Wiemer, Stefan, 1996, Seismicity analysis: New techniques and case studies: University of Alaska Fairbanks, Ph.D. dissertation, 150 p.
Seismicity parameters can be visualized as an almost continuous function of space and time by using dense grids. This mapping technique is used to: (1) Study the seismic quiescence preceding the 1992 Landers earthquake sequence. Both the Landers and Big Bear earthquakes were found to be preceded by periods of significant seismic quiescence lasting 2-4 years. (2) Image the frequency-magnitude distribution in the subducting slab underneath Alaska and New Zealand. A high b-value anomaly at 100 km depth on the top of the slab suggests that slab dehydration causes an increase in the pore pressure. (3) Investigate the plumbing system of Mt. St. Helens and Mt. Spurr. This study suggests that the detailed spatial mapping of the frequency-magnitude distribution is potentially capable of resolving the location of magma chambers and the depth of vesiculation underneath volcanoes. (4) Map out the spatial distribution of asperities along the San Andreas fault in California. Based on the observation that the Parkfield and Morgan Hill asperities show an extremely low b-value (b <0.5), a new model to calculate recurrence times for moderate size earthquakes is proposed. (5) Investigate the correlation between a currently observed period of seismic quiescence in the Tokyo region and the frequency-magnitude distribution. A modification to the seismic quiescence hypothesis is proposed, which uses the frequency-magnitude distribution as a tool to distinguish between precursory seismic quiescence and false alarms not followed by a main shock. All of these case studies show that applying these new tools in seismicity analyses can advance the understanding of a variety of complex and heterogeneous tectonic regimes in the seismogenic part of the earth's crust and upper mantle.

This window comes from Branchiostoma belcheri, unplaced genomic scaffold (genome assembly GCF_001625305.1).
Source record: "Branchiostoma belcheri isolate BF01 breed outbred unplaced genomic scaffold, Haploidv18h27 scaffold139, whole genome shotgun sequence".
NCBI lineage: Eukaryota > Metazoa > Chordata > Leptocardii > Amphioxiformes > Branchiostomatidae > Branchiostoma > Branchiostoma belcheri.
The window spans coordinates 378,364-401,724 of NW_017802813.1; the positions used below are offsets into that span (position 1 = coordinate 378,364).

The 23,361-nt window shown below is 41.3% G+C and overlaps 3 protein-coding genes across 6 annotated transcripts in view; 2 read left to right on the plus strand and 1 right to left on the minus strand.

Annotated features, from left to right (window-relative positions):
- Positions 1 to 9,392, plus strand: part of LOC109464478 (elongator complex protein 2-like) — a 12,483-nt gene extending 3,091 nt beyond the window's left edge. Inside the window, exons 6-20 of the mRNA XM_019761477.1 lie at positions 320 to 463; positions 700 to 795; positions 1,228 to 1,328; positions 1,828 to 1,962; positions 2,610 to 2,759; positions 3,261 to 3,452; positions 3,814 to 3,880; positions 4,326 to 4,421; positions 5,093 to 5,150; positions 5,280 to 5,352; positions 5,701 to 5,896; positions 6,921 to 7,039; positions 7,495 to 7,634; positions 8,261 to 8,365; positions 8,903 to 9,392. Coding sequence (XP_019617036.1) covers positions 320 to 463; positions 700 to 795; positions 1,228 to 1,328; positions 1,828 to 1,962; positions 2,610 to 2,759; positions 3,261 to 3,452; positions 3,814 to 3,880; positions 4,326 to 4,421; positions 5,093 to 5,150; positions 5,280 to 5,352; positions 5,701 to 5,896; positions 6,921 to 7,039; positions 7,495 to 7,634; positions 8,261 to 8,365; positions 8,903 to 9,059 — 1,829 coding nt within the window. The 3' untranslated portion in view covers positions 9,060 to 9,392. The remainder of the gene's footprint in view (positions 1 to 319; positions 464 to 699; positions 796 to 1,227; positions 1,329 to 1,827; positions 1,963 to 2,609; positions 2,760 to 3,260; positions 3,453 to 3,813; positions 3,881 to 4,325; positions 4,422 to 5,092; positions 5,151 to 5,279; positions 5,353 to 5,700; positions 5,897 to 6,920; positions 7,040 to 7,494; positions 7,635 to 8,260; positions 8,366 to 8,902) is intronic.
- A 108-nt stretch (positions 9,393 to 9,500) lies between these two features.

Theses and Dissertations